The future may hold far fewer and radically redesigned stores, analysts say.
Consumers collect five codes to enter a contest to win awards show tickets.
Ford Motor Co. wants consumers visiting Internet Week in New York this week to discover its newly redesigned Focus by using a smartphone to scan two-dimensional bar codes included on Ford promotional materials distributed throughout the event’s multiple locations in a program called the Ford Focus Hunt.
Internet Week is a series of workshops and seminars about Internet services and technology held in multiple venues in New York. Scanbuy Inc. is providing the 2-D bar code technology. Scanbuy is using a type of 2-D code called Quick Response, often referred to as QR codes, which appear as small squares with a design that can link to various types of online content, such as a web page, e-mail address or online video.
Each day of the event, Ford releases a new QR code. The objective is to collect all five codes, which qualifies a consumer to enter Ford’s IWNY Prize Pack that includes two tickets to the Webby Awards, which mark online achievements, a one-night hotel stay, and a chauffeured ride to the awards in a Ford Focus. Ford is displaying the codes on a wall projection, on signs and on the hood of a Focus in its booth.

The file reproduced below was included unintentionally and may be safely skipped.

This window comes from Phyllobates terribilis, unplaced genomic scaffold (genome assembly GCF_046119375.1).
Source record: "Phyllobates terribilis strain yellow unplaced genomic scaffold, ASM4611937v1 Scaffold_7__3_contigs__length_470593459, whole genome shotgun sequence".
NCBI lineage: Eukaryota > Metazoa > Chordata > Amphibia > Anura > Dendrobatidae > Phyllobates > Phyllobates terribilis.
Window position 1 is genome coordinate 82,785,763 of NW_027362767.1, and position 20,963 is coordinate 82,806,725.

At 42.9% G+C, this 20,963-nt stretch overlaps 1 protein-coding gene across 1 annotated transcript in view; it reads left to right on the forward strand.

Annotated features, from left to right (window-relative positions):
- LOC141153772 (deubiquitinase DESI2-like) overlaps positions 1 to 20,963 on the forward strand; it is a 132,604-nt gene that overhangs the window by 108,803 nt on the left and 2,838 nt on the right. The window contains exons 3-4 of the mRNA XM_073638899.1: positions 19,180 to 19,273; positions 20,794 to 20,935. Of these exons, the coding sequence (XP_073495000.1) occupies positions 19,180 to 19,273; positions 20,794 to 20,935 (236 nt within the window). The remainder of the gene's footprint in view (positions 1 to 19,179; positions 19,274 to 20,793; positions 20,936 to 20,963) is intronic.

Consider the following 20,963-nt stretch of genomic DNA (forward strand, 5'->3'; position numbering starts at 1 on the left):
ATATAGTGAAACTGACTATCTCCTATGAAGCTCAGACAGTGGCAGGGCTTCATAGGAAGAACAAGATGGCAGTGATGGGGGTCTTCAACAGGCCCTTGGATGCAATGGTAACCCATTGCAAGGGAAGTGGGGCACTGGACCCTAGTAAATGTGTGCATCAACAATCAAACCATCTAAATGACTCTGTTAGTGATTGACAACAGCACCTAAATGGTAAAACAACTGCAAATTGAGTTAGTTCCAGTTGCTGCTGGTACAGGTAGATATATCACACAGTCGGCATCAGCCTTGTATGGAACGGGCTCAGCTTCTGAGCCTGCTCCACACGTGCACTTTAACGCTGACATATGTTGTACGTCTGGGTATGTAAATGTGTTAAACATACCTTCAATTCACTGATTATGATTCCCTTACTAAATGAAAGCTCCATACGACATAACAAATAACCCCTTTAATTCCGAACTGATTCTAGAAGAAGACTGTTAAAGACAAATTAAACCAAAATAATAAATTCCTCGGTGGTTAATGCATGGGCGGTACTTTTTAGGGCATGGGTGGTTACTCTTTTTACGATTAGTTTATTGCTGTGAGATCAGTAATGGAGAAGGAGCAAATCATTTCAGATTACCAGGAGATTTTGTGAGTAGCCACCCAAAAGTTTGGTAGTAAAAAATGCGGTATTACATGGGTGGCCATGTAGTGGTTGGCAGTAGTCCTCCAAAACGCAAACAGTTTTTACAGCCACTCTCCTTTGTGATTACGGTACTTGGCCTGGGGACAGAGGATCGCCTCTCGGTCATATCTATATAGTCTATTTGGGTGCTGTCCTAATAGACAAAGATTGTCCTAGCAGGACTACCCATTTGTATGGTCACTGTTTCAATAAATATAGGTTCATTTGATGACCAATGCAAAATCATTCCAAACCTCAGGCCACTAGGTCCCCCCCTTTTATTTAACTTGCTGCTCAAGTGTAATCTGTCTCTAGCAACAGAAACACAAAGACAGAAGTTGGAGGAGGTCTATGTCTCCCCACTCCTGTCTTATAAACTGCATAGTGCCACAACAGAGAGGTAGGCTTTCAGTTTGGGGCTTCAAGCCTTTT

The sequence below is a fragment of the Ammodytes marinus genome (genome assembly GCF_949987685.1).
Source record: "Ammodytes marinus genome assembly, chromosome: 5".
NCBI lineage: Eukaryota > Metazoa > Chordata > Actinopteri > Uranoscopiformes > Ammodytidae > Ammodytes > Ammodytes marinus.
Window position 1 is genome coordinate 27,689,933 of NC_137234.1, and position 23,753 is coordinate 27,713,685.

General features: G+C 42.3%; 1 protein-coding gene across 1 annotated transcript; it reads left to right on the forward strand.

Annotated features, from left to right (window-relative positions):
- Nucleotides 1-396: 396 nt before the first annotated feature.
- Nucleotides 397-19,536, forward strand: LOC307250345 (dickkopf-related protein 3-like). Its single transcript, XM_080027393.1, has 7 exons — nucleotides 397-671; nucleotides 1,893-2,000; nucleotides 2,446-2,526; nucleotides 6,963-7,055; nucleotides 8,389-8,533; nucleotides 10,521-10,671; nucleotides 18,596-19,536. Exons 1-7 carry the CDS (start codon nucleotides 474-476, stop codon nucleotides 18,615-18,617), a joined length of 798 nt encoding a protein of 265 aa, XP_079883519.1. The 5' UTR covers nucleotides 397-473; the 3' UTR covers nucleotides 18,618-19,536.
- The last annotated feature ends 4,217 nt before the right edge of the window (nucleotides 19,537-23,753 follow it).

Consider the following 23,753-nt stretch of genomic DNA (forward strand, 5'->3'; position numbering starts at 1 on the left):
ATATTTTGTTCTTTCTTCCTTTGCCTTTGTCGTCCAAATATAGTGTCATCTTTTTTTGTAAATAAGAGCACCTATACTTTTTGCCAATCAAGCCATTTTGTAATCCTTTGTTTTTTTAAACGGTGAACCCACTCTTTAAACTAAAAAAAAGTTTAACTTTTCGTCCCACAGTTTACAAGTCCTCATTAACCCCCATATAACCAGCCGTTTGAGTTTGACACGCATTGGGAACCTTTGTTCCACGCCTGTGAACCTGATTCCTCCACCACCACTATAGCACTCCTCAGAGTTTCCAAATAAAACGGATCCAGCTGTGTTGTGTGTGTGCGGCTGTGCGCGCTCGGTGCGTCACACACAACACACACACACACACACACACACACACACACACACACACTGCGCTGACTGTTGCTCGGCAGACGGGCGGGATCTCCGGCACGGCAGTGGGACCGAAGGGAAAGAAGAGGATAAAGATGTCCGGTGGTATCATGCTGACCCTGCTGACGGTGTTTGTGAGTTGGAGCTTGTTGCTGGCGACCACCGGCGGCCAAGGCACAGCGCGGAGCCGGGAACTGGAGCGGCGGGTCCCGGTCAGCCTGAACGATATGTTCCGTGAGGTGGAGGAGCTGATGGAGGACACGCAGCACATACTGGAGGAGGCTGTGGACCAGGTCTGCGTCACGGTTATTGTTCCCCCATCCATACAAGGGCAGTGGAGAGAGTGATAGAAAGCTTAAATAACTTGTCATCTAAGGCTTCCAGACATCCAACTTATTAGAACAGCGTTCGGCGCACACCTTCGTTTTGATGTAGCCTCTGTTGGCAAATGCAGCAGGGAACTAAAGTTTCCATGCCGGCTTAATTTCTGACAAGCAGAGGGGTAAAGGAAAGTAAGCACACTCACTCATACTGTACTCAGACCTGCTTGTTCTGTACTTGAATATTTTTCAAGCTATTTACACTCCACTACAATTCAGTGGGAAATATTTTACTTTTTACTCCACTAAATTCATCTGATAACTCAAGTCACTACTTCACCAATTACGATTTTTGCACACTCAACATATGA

A consumer downloads the ScanLife 2-D bar code reader app or another reader app to her smartphone and then hovers the phone over the code; the app automatically reads the code and links the consumer to a mobile-optimized Ford web site where she can enter her name and address for the contest.
“The intent is to give more information about that car to people walking by with their smartphones,” says Mike Wehrs, CEO of Scanbuy. The technology provider’s ScanLife technology, which handles the data associated with the codes, can provide detailed information about each scan, he says.
“We let the marketer know which phone scanned the code,” Wehrs says. “We give them the time of day, which network operator was used and the general location of the scan.”
This isn’t Scanbuy’s first tie with the automotive industry. The New York International Auto Show used Scanbuy’s technology earlier this year, Wehrs says.